A chicken chordin homologue was cloned using degenerate PCR primers designed to amplify sequences conserved between Drosophila sog (François et al., 1994) and Xenopus chordin (Sasai et al., 1994). The chick chordin gene is predicted to encode a protein of 940 amino acids (Fig. 3A) and, like Drosophila sog, Xenopus chordin and zebrafish chordino (Schulte-Merker et al., 1997), chick chordin contains a hydrophobic signal sequence and 4 cysteine-rich repeats (CR1-CR4). Overall amino acid identity between chick chordin and Xenopus chordin is 60% and between chick chordin and Drosophila sog 27%.

To investigate whether chick chordin has the biological activity exhibited by Xenopus chordin, synthetic mRNA encoding chick chordin was injected into Xenopus embryos at the 2-cell stage, animal caps were isolated, cultured until sibling embryos had reached neurula stage and analysed by RT-PCR (data not shown). chordin induced strong expression of the pan-neural marker NCAM in the absence of induction of the dorsal mesodermal markers Xbra and α-actin. Identical results were obtained with injection of native and HA-epitope tagged chick chordin mRNA. Induction of NCAM expression was also observed in isolated animal caps cultured in medium conditioned by COS cells transfected with chick chordin, but not in medium conditioned by control mock-transfected cells (data not shown). Western blot analysis of supernatant conditioned by COS cells transfected with the chordin-HA expression construct revealed a prominent band of ∼105 kDa, a size similar to the predicted molecular weight of full-length chordin protein (Fig. 3B). Thus, chick chordin encodes a secreted protein with activity comparable to that described for its Xenopus counterpart.

We next examined the early expression pattern of chick chordin by whole-mount in situ hybridisation. At pre-primitive streak stages (XI-XII; Fig. 3C,D) chordin mRNA is found in the epiblast just anterior to Koller’s sickle and in underlying middle layer cells. Both of these cell populations contribute to the organizer (Izpisúa-Belmonte et al., 1993; Hatada and Stern, 1994). As soon as the primitive streak forms (and concomitant with the downregulation of BMP-4 and BMP-7 in the area pellucida) chordin is strongly expressed at its anterior tip and subsequently appears in Hensen’s node (Fig. 3E-G), where it persists at least until stage 23. The head process and notochord express chordin at high levels as soon as the cells emerge from the node (Fig. 3F,G). Thus, chordin is expressed in organizer precursor cells, in the organizer itself and in one of its derivatives, the notochord.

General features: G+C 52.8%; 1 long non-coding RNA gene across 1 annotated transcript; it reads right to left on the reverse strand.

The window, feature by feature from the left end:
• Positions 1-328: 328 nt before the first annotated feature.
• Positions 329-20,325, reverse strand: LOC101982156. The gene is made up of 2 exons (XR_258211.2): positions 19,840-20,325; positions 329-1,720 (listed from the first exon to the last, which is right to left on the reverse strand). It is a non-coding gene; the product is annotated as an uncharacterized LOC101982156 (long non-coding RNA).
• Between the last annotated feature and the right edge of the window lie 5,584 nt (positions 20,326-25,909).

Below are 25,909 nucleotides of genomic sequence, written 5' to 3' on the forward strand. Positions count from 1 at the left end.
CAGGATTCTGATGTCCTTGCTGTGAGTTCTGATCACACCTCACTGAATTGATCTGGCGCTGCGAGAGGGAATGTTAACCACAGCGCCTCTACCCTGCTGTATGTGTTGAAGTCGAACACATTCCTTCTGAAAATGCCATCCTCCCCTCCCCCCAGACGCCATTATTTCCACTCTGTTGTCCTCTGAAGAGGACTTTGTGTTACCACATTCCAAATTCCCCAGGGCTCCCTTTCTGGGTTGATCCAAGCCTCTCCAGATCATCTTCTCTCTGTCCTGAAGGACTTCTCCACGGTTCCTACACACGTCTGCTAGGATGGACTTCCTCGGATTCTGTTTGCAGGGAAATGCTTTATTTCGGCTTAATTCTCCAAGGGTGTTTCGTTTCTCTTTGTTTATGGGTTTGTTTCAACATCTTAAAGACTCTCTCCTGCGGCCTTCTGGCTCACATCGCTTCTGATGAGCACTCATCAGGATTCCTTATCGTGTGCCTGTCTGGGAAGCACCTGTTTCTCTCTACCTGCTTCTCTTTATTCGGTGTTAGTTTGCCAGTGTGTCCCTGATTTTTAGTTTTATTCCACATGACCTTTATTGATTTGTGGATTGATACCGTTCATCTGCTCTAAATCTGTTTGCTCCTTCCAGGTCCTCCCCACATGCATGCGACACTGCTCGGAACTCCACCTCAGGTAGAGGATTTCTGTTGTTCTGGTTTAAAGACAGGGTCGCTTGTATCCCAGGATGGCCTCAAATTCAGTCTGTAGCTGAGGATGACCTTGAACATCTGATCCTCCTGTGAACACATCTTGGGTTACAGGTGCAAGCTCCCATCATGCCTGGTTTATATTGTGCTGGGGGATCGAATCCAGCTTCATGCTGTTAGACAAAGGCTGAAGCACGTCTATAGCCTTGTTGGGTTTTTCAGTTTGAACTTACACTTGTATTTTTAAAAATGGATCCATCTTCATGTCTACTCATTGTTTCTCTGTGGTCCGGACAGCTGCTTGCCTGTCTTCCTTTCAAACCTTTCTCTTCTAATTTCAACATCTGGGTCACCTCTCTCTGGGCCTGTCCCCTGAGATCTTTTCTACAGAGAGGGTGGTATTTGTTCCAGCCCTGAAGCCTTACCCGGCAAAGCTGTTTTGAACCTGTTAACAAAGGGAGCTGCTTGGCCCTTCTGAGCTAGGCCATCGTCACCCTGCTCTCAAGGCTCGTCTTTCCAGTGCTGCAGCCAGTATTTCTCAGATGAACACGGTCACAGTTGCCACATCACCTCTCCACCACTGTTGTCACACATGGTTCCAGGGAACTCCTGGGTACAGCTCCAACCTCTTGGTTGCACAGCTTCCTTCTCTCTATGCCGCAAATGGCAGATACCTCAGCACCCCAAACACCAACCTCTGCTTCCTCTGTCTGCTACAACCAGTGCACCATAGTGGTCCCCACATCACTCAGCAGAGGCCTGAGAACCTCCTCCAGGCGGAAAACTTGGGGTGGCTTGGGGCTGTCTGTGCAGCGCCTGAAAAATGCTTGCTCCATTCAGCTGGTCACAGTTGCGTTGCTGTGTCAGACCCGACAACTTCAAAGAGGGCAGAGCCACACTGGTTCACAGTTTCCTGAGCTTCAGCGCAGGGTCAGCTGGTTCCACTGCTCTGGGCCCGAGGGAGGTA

Chordin can elicit the formation of an ectopic axis

To assess whether chordin is sufficient to initiate primitive streak formation, chordin-or mock-transfected COS cells were transplanted anteriorly (180° away from the normal expression domain of chordin) into a chick host embryo at stage XII-3 (Fig. 4A). Embryos were grown until stage 4-8 and the expression of markers for mesoderm (brachyury), organizer (cNot-1) and neural plate (Sox-3) assessed by whole-mount in situ hybridisation.

Fig. 4.

Chordin generates an ectopic primitive streak. Diagram showing the site (red) where transfected COS cells were grafted in a pre-primitive-streak-stage embryos. An ectopic primitive streak has formed (arrow) and expresses brachyury. (C) Both the normal and the ectopic primitive streak contain a node expressing the homeobox gene cNot1 (arrows). (D) The ectopic primitive streak (arrow) is surrounded by Sox-3 expression, like the endogenous streak. (E) Even in embryos allowed to develop longer, a ring of Sox-3 expression remains (arrow). (F) When grafted into the anterior/lateral marginal zone, chordin (arrow) does not generate an ectopic primitive streak or ectopic brachyury expression.

Fig. 4.

Chordin generates an ectopic primitive streak. Diagram showing the site (red) where transfected COS cells were grafted in a pre-primitive-streak-stage embryos. An ectopic primitive streak has formed (arrow) and expresses brachyury. (C) Both the normal and the ectopic primitive streak contain a node expressing the homeobox gene cNot1 (arrows). (D) The ectopic primitive streak (arrow) is surrounded by Sox-3 expression, like the endogenous streak. (E) Even in embryos allowed to develop longer, a ring of Sox-3 expression remains (arrow). (F) When grafted into the anterior/lateral marginal zone, chordin (arrow) does not generate an ectopic primitive streak or ectopic brachyury expression.